Shame That Judge!



Shame That Judge!

Welcome to “Shame That Judge,” a new weekly column we really hope not to do weekly. Or, preferably, ever again.

“Shame That Judge” shines a spotlight on shameful judging, the act of turning in boxing scorecards that bear no relationship to reality or what everyone else on the planet saw happen in the ring.

No one knows who invented shameful judging, but it was perfected September 16, 2017 by Patron Saint of Shameful Judging Adalaide Byrd.

Saint Byrd

Byrd’s 118-110 scorecard for Canelo Alvarez (60-2-2, 39 KOs) in the first of his three fights against Gennady Golovkin (42-2-1, 37 KOs) set a gold standard for shameful judging that has yet to be matched.

There are no consequences for shameful judging!

I would love to accuse the system in place of being useless, because it would at least mean there is a system in place.

But the only consequence a shameful judge suffers is another opportunity to continue failing upwards.

So, since no one else seems to want to hold these judges accountable in any meaningful way, I decided I would. Hence this column.

One can be excused for thinking “doesn’t everyone have a rough day at work now and then?”, because yes, everyone does. The difference is if you or I mess up at work, we hear about it. We’re forced to take accountability and suffer consequences.

When shameful judges judge shamefully, the only one who suffers is the fighter who was wronged.

A fighter who spent their entire career striving for a chance at greatness, and when they actually succeed under the bright lights, the accomplishment is ripped away by some chump in a tie whose mind may have been elsewhere.

Careers are ruined by bad judging. Earned championships and paydays are negated by bad judging. Fighters’ lives and livelihoods are ruined by bad judging.

February 8, 2024, Jamaine Ortiz (17-2-1, 8 KOs) suffered the same indignation, which brings us to our first shamed judge of the column:

Steve Weisfeld

Steve Weisfeld is considered by many, if not most, to be the best judge in boxing.

When I’m scoring fights at home, and I see I’ve scored it the same as Steve Weisfeld, I give myself a high-five, because it signals that I’m good at what I’m doing.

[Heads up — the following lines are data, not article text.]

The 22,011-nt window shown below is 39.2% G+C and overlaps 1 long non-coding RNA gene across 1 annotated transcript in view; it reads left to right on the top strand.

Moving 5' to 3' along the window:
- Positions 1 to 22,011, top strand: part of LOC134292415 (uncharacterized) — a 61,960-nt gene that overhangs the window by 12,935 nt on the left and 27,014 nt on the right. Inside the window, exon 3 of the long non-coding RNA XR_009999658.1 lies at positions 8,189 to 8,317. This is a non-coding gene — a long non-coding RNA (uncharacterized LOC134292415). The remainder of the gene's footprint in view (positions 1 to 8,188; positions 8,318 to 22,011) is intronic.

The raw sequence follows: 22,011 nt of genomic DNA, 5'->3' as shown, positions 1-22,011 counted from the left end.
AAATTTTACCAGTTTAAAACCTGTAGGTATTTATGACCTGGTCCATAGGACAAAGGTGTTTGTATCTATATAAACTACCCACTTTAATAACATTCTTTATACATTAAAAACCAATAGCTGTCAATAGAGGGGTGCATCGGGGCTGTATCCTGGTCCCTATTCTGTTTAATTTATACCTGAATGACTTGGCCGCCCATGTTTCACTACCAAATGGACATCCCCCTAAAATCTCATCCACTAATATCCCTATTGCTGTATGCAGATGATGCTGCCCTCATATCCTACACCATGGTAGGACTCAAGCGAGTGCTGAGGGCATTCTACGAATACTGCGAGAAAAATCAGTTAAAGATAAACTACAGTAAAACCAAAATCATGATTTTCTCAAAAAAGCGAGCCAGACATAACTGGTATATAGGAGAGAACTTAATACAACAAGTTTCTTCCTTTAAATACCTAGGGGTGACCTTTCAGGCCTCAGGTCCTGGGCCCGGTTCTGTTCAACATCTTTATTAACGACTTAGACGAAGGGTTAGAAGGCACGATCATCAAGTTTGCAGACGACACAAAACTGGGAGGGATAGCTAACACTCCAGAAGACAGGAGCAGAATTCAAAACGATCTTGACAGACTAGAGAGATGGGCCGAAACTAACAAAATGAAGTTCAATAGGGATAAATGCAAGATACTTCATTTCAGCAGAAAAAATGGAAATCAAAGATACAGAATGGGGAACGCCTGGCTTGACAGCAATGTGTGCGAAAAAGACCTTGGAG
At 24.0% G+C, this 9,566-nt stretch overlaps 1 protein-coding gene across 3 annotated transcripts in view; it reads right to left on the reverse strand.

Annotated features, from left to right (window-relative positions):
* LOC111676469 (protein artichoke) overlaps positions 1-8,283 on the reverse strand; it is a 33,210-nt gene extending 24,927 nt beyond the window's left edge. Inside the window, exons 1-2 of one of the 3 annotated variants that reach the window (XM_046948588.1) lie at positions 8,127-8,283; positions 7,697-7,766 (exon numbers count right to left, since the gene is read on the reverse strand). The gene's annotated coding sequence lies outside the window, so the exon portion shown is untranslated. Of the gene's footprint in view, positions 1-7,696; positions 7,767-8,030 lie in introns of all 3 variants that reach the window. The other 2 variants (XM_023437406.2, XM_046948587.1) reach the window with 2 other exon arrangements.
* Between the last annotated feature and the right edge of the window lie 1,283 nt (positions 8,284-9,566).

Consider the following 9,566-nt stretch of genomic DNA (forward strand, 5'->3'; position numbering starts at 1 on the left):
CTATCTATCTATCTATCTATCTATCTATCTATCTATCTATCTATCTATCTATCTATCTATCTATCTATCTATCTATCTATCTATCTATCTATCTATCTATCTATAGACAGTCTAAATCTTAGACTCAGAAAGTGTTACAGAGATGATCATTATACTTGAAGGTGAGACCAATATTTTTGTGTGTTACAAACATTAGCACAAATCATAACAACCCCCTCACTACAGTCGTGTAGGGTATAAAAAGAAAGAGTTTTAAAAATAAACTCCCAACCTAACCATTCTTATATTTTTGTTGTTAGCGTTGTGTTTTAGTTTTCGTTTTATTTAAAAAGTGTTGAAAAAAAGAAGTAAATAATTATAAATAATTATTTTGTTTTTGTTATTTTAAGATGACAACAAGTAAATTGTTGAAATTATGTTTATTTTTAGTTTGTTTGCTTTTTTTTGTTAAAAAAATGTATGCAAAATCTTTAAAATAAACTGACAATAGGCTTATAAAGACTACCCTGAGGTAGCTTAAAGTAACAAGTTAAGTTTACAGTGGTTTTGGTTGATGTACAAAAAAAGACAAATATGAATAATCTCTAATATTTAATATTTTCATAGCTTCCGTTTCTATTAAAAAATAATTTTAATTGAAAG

Opening a column called “Shame That Judge” by going after Steve Weisfeld is the boxing journalism equivalent of going to prison, and on the first day, finding the biggest, meanest dude in the courtyard and punching him in the face.

Steve Weisfeld has been a professional boxing judge for thirty-three years, and this is his photo from BoxRec.

Either Weisfeld’s a vampire or the only photo he has of himself was taken while waiting in line opening night to see The Matrix. I suspect it’s the latter, but if you’re around Steve, maybe cover your neck as a safety precaution.

Weisfeld’s record is not in question. His scoring of Teofimo Lopez (20-1, 13 KOs) vs Ortiz is.

I’m almost sympathetic, because the Lopez vs Ortiz fight was boxing Nyquil. But Weisfeld was there because he was paid to be there, and I’m sure at least two rules of boxing judging are “1. Be awake; 2. Look in the ring”.

Teofimo couldn’t do anything against Ortiz. Lopez’s gameplan wasn’t working, and he had no Plan B.

Many, perhaps even most (according at least to my corner of #Boxing Twitter) believed Ortiz was robbed of a rightful win against Lopez. I agree.

For boxing judges, a common shortcut to thinking is to give the round to the more aggressive fighter, which Lopez definitely was.

It wasn't quite as disappointing as Stevenson vs. De Los Santos, but Lopez vs. Ortiz failed to deliver for fans. Photo: Mikey Williams, Top Rank Boxing

Teofimo Vs Ortiz was a stinker. Photo: Mikey Williams, Top Rank Boxing